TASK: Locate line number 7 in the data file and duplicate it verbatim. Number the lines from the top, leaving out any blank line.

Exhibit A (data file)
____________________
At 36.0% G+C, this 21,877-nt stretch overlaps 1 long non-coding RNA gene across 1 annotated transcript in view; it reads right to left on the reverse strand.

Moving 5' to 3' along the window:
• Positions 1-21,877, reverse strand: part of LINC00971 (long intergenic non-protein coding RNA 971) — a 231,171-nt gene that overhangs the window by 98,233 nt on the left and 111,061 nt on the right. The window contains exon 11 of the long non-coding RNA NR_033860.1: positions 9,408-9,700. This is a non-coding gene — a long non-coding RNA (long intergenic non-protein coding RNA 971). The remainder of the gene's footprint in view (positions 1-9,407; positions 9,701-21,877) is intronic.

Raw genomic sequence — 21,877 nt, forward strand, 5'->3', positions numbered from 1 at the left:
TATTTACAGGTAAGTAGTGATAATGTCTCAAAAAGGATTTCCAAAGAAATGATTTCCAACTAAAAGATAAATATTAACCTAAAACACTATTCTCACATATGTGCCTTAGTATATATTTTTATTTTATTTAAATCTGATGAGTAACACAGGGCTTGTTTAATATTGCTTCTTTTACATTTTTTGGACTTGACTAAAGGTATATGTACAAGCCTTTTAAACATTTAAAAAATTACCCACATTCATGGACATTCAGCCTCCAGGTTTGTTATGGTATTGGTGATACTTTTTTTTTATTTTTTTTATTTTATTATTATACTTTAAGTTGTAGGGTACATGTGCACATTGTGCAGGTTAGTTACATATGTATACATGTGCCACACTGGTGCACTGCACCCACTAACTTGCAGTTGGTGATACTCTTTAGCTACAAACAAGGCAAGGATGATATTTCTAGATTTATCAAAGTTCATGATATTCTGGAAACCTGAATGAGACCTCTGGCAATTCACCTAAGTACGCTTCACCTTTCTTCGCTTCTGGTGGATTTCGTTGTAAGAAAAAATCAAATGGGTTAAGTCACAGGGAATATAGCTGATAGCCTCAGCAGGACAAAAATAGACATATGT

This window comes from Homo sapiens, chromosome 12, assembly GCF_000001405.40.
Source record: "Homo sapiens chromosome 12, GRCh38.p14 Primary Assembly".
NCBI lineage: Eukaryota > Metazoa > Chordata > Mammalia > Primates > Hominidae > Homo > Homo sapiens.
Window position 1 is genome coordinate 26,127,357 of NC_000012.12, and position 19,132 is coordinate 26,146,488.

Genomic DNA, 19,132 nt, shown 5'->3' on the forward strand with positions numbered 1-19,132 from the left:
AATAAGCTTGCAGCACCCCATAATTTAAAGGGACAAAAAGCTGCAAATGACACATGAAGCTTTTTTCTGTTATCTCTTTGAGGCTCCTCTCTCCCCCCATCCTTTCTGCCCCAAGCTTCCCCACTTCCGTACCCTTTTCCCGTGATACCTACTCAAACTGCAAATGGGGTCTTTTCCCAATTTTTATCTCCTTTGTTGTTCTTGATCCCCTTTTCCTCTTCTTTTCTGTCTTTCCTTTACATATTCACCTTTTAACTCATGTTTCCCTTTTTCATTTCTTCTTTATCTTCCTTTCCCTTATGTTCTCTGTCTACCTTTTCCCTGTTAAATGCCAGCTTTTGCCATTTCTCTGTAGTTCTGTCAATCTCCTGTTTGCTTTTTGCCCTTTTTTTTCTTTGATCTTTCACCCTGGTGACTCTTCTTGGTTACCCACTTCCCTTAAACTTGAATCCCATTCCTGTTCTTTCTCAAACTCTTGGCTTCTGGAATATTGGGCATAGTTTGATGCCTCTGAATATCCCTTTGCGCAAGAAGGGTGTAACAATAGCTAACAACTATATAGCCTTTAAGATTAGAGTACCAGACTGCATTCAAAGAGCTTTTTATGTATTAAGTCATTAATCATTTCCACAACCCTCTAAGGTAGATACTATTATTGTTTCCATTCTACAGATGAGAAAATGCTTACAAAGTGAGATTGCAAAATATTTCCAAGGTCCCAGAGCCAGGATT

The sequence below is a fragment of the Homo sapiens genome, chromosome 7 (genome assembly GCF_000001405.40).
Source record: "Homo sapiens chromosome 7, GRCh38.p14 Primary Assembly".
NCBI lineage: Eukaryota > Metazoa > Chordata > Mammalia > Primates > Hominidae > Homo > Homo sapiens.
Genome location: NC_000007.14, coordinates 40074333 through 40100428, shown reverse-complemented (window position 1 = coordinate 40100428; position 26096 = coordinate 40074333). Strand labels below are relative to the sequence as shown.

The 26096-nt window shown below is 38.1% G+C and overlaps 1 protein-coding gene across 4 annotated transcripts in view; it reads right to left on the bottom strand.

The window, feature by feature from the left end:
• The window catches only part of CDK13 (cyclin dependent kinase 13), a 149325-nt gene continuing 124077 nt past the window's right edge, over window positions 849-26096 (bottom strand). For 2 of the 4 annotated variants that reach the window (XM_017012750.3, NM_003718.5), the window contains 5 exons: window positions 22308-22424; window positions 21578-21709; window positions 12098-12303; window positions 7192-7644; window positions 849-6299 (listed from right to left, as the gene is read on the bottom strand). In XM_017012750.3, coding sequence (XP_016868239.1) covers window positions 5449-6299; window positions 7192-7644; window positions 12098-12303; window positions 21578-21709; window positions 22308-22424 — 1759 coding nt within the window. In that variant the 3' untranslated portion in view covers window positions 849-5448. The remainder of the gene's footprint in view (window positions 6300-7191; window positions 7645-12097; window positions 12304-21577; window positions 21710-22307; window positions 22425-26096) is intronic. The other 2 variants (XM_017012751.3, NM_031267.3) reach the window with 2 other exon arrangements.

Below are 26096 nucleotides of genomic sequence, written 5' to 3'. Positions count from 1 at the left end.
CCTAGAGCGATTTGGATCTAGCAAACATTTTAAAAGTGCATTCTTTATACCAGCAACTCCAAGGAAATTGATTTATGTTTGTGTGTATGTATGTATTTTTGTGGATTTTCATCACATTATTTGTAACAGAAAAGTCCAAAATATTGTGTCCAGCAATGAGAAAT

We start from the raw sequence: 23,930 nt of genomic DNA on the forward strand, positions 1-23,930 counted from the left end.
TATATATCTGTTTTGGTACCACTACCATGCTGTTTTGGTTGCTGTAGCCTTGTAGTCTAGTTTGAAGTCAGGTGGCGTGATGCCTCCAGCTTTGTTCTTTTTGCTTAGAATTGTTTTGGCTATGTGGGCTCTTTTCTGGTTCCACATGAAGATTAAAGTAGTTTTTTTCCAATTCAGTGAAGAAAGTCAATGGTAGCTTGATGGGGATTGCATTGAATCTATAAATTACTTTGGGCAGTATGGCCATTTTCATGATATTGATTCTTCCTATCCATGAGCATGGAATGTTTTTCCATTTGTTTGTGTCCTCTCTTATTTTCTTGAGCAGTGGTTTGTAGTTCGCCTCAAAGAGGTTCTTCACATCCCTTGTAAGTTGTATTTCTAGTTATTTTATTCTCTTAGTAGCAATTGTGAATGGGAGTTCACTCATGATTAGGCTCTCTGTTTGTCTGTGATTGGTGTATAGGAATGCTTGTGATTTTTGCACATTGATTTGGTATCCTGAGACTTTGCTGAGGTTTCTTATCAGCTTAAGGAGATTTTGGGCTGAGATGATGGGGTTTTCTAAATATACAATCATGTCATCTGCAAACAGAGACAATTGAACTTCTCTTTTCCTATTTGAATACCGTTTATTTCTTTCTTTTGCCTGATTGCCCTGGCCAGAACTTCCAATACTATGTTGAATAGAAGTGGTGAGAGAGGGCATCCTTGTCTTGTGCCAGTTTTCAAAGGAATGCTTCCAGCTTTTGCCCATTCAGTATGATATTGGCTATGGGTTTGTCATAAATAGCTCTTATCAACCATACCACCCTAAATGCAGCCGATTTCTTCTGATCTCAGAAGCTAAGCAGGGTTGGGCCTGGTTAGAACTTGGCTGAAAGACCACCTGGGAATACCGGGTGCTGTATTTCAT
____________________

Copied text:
Source record: "Homo sapiens chromosome 12, GRCh38.p14 Primary Assembly".